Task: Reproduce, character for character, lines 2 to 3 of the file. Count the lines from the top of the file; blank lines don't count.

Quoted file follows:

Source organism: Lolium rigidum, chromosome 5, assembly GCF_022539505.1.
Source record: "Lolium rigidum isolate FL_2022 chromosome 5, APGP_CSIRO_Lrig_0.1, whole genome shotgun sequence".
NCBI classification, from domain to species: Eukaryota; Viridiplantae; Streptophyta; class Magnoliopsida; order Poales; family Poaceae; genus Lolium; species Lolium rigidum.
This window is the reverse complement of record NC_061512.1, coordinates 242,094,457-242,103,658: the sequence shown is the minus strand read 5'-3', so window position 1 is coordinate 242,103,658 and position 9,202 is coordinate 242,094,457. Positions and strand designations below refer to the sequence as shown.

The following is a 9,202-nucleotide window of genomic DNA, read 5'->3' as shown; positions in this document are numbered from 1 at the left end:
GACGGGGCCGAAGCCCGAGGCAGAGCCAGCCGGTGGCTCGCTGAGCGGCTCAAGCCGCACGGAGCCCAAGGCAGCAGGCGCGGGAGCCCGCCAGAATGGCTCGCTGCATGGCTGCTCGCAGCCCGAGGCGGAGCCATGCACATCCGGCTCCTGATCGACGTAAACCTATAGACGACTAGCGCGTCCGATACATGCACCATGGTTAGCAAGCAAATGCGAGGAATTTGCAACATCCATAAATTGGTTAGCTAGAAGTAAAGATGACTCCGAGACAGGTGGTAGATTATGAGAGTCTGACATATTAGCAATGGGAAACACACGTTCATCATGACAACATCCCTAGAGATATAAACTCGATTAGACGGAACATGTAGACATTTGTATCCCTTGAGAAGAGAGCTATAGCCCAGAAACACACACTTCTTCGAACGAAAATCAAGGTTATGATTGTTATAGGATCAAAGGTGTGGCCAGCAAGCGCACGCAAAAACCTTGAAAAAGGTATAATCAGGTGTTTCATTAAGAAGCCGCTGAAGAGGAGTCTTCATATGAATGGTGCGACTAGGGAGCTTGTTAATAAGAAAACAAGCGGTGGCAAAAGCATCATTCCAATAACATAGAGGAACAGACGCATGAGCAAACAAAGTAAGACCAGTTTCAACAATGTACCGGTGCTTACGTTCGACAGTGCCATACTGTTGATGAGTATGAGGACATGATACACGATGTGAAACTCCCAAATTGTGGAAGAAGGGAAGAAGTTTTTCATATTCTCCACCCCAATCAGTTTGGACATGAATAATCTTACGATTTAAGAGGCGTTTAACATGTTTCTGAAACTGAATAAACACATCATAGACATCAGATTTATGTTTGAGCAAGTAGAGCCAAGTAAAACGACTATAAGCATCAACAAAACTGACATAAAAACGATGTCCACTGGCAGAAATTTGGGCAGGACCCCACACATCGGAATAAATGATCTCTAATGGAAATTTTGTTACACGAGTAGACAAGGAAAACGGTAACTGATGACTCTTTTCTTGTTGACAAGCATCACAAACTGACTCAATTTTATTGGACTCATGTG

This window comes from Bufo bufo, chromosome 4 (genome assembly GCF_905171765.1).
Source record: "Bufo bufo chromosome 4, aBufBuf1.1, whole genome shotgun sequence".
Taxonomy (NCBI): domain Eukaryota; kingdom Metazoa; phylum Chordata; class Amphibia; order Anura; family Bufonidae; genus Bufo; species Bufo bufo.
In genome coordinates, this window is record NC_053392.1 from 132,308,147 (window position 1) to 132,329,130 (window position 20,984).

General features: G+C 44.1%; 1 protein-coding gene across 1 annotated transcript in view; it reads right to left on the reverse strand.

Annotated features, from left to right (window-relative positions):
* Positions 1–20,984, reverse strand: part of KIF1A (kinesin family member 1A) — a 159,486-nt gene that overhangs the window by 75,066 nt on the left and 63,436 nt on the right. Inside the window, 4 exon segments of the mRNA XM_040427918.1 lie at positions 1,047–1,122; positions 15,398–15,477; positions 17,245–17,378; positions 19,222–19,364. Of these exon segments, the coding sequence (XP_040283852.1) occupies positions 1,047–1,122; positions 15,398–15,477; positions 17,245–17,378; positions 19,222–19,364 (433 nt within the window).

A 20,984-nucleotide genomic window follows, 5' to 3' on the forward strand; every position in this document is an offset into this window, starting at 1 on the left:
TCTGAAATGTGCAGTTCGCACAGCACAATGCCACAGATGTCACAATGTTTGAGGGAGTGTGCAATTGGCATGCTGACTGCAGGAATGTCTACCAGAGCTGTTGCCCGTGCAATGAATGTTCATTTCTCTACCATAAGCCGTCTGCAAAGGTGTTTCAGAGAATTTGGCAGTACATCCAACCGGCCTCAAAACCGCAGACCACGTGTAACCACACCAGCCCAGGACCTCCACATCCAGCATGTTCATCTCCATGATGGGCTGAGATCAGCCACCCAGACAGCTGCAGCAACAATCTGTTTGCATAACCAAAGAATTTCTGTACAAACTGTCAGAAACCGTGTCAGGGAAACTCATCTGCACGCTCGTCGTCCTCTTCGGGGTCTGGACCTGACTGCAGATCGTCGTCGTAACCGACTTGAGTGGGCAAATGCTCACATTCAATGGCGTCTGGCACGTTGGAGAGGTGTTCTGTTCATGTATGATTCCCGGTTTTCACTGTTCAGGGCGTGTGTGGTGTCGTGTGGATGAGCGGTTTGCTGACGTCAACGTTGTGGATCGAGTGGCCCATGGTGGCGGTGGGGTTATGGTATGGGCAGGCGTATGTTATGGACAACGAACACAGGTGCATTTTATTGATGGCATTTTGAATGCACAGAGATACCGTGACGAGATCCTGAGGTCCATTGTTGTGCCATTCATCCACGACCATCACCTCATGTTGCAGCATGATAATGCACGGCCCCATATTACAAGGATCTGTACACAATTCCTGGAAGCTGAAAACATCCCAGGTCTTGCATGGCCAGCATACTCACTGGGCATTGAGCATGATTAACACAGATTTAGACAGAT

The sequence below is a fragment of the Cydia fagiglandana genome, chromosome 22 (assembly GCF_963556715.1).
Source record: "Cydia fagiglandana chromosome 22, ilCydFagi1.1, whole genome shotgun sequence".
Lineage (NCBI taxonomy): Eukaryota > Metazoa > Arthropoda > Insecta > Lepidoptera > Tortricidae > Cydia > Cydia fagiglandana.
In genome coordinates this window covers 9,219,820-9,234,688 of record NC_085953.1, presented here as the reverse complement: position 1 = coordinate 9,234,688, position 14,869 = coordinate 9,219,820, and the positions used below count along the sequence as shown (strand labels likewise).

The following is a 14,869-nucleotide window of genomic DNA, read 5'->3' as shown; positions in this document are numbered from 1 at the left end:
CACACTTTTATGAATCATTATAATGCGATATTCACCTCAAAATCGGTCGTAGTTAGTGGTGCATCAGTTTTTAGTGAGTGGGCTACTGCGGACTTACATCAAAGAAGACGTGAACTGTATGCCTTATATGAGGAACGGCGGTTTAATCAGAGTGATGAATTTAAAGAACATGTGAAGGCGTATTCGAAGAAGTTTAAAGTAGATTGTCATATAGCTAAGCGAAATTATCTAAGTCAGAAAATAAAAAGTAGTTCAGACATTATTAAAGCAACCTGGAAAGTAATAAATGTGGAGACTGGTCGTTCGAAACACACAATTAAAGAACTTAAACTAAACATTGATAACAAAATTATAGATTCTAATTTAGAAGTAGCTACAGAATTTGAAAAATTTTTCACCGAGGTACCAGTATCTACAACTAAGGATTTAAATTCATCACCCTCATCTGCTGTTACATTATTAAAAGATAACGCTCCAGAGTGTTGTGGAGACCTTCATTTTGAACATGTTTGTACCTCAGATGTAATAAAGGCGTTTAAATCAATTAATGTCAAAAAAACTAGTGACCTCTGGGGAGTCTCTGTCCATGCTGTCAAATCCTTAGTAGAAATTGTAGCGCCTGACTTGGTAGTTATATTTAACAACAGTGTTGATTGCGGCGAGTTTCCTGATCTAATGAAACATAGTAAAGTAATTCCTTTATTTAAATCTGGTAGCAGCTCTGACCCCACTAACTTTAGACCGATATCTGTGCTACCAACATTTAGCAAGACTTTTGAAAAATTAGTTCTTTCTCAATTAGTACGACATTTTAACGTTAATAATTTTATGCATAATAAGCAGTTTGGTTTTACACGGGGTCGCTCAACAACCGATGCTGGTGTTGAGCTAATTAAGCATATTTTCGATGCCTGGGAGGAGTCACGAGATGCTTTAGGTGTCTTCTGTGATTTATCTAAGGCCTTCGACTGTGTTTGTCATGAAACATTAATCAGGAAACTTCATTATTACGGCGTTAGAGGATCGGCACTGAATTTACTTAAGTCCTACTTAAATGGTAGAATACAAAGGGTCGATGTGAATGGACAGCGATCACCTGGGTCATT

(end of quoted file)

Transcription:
Source record: "Lolium rigidum isolate FL_2022 chromosome 5, APGP_CSIRO_Lrig_0.1, whole genome shotgun sequence".
NCBI classification, from domain to species: Eukaryota; Viridiplantae; Streptophyta; class Magnoliopsida; order Poales; family Poaceae; genus Lolium; species Lolium rigidum.